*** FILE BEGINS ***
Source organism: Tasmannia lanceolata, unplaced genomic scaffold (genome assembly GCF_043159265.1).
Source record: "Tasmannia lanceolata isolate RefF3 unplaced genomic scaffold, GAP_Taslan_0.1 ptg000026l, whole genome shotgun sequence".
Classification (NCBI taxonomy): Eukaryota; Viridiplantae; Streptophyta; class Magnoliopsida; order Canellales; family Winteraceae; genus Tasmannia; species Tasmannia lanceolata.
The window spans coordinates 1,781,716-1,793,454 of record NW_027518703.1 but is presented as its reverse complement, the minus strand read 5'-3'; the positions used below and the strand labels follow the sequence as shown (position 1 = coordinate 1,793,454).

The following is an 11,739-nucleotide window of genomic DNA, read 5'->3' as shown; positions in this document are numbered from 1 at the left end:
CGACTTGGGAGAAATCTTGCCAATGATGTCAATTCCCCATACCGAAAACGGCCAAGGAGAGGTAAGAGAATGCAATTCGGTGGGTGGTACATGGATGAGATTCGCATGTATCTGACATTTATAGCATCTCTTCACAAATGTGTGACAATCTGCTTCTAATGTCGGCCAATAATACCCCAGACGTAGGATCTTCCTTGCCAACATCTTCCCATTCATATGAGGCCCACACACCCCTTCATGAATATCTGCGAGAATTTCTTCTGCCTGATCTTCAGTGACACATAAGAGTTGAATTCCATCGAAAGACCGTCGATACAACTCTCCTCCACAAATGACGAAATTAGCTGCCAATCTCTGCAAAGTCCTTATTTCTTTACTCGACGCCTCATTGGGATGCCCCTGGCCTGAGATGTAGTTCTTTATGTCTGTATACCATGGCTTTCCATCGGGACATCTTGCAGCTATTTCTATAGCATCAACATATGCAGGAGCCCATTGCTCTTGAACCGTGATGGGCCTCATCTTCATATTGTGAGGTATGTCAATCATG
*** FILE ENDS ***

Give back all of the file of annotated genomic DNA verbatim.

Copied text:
Source organism: Tasmannia lanceolata, unplaced genomic scaffold (genome assembly GCF_043159265.1).
Source record: "Tasmannia lanceolata isolate RefF3 unplaced genomic scaffold, GAP_Taslan_0.1 ptg000026l, whole genome shotgun sequence".
Classification (NCBI taxonomy): Eukaryota; Viridiplantae; Streptophyta; class Magnoliopsida; order Canellales; family Winteraceae; genus Tasmannia; species Tasmannia lanceolata.
The window spans coordinates 1,781,716-1,793,454 of record NW_027518703.1 but is presented as its reverse complement, the minus strand read 5'-3'; the positions used below and the strand labels follow the sequence as shown (position 1 = coordinate 1,793,454).

The following is an 11,739-nucleotide window of genomic DNA, read 5'->3' as shown; positions in this document are numbered from 1 at the left end:
CGACTTGGGAGAAATCTTGCCAATGATGTCAATTCCCCATACCGAAAACGGCCAAGGAGAGGTAAGAGAATGCAATTCGGTGGGTGGTACATGGATGAGATTCGCATGTATCTGACATTTATAGCATCTCTTCACAAATGTGTGACAATCTGCTTCTAATGTCGGCCAATAATACCCCAGACGTAGGATCTTCCTTGCCAACATCTTCCCATTCATATGAGGCCCACACACCCCTTCATGAATATCTGCGAGAATTTCTTCTGCCTGATCTTCAGTGACACATAAGAGTTGAATTCCATCGAAAGACCGTCGATACAACTCTCCTCCACAAATGACGAAATTAGCTGCCAATCTCTGCAAAGTCCTTATTTCTTTACTCGACGCCTCATTGGGATGCCCCTGGCCTGAGATGTAGTTCTTTATGTCTGTATACCATGGCTTTCCATCGGGACATCTTGCAGCTATTTCTATAGCATCAACATATGCAGGAGCCCATTGCTCTTGAACCGTGATGGGCCTCATCTTCATATTGTGAGGTATGTCAATCATG